Why it matters: As covered in this space and others last week, the bridge, (say it with me: “constructed as ‘temporary’ in 1983”) is in need of replacement. Things may finally be moving to that end as more than $1 billion will be coming to Massachusetts from the federal government over the next few years for bridge replacement and repair projects. This funding is the result of the bipartisan infrastructure deal. Massachusetts’ share of a $27.5 billion bridge program is $1.1 billion over the next five years. However, it will take years for a new bridge to be approved and constructed. In the meantime, residents have concerns about the safety of the bridge as it exists today. Hopefully, the MassDOT can put some minds at ease.
Dig Deeper on Bridge Infrastructure
As with many issues before the council, the issues plaguing Lowell are not unique. Crumbling infrastructure, particularly with respect to bridges is a nationwide issue:
In addition, this site is a bit cumbersome, but has some pretty cool info on Massachusetts’ bridges:
4. CAWLEY STADIUM
Speaking of infrastructure challenges, an informational report, drafted by Gale Engineering, Inc., was provided to the Council as to the “existing conditions of the grandstand waterproofing, roof systems, concrete facade, windows, ADA accessibility, hazardous materials testing, mechanical, electrical, plumbing, fire protection, and life safety code compliance.” The cost estimate of the necessary work is approximately $8 million (excluding ADA compliance).
Why it matters: I’m sure it comes as no surprise to anyone who uses the facilities that the situation is pretty grim:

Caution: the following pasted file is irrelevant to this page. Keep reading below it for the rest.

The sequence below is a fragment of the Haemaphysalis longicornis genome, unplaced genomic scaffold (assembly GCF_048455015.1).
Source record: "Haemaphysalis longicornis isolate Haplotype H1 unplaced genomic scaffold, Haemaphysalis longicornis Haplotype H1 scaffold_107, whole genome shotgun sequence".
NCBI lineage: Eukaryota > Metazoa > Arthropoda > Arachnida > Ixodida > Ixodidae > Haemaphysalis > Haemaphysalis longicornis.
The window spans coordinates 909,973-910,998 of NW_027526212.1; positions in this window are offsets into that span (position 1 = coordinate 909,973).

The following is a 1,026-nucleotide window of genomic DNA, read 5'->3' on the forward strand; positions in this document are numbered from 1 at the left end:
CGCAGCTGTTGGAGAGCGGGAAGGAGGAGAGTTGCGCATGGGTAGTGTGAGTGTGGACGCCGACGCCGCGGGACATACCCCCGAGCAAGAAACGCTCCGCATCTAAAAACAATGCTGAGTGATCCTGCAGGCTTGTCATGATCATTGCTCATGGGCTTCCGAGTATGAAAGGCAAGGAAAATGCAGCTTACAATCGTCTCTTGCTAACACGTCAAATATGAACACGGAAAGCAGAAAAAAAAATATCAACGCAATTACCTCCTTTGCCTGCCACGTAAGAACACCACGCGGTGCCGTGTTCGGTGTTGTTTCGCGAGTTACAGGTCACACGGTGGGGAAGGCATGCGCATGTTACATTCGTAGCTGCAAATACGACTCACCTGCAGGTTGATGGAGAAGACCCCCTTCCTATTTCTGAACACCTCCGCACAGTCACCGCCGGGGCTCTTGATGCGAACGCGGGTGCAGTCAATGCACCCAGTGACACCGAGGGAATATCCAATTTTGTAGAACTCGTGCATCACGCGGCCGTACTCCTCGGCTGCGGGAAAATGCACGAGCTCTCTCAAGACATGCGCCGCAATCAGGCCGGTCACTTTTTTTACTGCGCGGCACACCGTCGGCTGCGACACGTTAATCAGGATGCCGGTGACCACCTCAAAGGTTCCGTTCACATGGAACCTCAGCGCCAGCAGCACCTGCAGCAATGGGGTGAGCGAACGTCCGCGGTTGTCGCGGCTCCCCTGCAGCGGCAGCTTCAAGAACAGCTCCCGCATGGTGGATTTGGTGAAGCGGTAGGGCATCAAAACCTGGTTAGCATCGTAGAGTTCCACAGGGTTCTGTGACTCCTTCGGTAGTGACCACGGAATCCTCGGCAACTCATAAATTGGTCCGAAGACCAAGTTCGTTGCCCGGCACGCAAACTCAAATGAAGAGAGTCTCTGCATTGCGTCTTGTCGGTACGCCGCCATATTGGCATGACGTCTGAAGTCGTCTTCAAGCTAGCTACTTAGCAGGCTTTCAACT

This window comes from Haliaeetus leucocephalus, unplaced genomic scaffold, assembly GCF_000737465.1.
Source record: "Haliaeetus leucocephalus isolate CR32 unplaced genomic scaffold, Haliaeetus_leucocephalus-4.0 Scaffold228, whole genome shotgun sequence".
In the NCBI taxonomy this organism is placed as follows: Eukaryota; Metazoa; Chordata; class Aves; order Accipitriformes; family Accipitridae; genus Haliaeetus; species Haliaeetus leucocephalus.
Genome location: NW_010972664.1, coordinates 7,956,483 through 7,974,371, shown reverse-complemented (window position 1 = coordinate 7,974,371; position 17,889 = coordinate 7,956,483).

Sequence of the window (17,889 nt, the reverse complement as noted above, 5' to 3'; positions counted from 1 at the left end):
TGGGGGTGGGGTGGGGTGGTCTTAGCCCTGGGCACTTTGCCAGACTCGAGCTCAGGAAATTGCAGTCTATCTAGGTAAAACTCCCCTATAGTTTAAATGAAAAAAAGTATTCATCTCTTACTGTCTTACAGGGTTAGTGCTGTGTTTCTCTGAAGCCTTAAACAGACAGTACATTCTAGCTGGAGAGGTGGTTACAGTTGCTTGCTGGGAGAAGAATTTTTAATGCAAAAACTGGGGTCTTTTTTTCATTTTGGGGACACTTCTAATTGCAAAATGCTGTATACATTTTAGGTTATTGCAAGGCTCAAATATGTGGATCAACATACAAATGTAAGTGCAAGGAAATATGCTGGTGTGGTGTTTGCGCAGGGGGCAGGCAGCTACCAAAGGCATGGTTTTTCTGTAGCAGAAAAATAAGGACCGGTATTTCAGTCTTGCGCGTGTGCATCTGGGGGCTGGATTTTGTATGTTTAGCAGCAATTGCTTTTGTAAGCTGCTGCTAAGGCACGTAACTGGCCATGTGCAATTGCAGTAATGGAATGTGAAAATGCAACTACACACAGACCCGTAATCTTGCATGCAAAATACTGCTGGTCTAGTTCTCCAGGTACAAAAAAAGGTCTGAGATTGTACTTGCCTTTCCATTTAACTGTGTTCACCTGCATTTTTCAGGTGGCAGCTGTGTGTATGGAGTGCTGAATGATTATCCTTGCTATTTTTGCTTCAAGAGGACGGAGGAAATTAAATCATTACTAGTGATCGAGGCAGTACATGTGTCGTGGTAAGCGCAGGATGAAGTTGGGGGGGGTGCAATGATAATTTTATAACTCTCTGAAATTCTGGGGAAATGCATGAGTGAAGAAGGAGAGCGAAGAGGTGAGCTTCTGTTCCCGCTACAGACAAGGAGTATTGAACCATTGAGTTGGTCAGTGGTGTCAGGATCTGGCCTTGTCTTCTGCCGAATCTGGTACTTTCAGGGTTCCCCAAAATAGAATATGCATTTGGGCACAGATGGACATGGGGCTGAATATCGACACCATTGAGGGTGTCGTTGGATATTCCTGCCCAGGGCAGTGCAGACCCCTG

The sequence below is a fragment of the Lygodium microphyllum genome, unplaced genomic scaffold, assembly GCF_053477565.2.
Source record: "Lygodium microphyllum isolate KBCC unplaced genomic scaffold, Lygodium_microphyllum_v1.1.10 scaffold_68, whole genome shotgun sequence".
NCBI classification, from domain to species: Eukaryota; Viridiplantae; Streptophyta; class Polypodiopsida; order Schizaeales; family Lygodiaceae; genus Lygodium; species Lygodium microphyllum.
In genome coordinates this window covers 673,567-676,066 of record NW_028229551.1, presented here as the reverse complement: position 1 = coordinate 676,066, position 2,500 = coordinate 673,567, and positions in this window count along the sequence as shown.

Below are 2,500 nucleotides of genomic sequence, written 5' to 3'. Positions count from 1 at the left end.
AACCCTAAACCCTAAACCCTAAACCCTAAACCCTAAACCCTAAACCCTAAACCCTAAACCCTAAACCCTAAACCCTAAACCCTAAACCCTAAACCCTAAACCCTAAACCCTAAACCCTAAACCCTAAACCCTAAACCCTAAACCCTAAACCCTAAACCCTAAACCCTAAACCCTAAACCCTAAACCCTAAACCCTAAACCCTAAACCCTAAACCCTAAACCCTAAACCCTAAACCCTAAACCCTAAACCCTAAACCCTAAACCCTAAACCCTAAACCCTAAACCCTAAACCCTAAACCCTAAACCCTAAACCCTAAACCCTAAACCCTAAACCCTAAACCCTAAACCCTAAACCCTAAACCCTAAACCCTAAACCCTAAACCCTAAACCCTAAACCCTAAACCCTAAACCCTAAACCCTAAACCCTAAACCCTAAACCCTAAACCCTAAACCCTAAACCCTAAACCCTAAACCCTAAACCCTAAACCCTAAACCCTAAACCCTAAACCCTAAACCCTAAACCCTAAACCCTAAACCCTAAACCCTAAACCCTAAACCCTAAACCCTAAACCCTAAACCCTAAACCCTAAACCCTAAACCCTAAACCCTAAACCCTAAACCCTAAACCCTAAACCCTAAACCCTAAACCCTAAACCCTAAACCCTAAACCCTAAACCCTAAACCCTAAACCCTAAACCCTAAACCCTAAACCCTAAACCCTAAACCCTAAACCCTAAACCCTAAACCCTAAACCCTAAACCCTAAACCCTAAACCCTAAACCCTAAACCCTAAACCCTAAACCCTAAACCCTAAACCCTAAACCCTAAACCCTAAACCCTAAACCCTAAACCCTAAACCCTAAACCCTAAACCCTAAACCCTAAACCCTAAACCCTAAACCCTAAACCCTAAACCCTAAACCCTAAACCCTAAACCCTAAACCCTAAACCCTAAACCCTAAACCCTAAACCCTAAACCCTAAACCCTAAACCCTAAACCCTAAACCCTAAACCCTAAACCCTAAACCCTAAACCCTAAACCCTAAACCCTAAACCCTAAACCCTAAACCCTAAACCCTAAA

Much like the Rourke Bridge, everyone can agree on the problem, but things hit a wall when it comes time to throw money at it. An organization known as the Lowell Athletics and Activities Foundation (https://www.lowellaaf.org) has recently begun to call attention to the situation and raise funds for repair via “public/private partnerships.” It’s likely that the City will also have to find the means to address this situation as well.
5. ACRE DEVELOPMENT
Council Yem filed a motion requesting that the City Manager “Give An Update On The Development Projects In The Acre.” The discussion and public comment that followed did exactly that as Councilor Yem, and representatives from the Coalition for a Better Acre and the Merrimack Valley Food Bank provided updates on development projects underway.
Why it matters: This motion was unique and may not have been brought forward under the the prior at-large system. This one read, essentially, as a councilor marketing the positive developments in his district.
6. CAMBODIA TOWN
Councilors Scott and Nuon brought forth a motion to “Have Proper Department Consider Applying For A Transformative Development Grant To Be Used To Develop Cambodia Town.” MassDevelopment’s Transformative Development Initiative (TDI) is a program for Gateway Cities, designed to accelerate economic growth within focused districts.
Why it matters: Largely concentrated on Branch, Middlesex, and Westford streets, Cambodia Town holds the largest population of Cambodian-American citizens on the East Coast. The area has grown considerably in recent years and a TDI grant would likely buttress and accelerate this growth.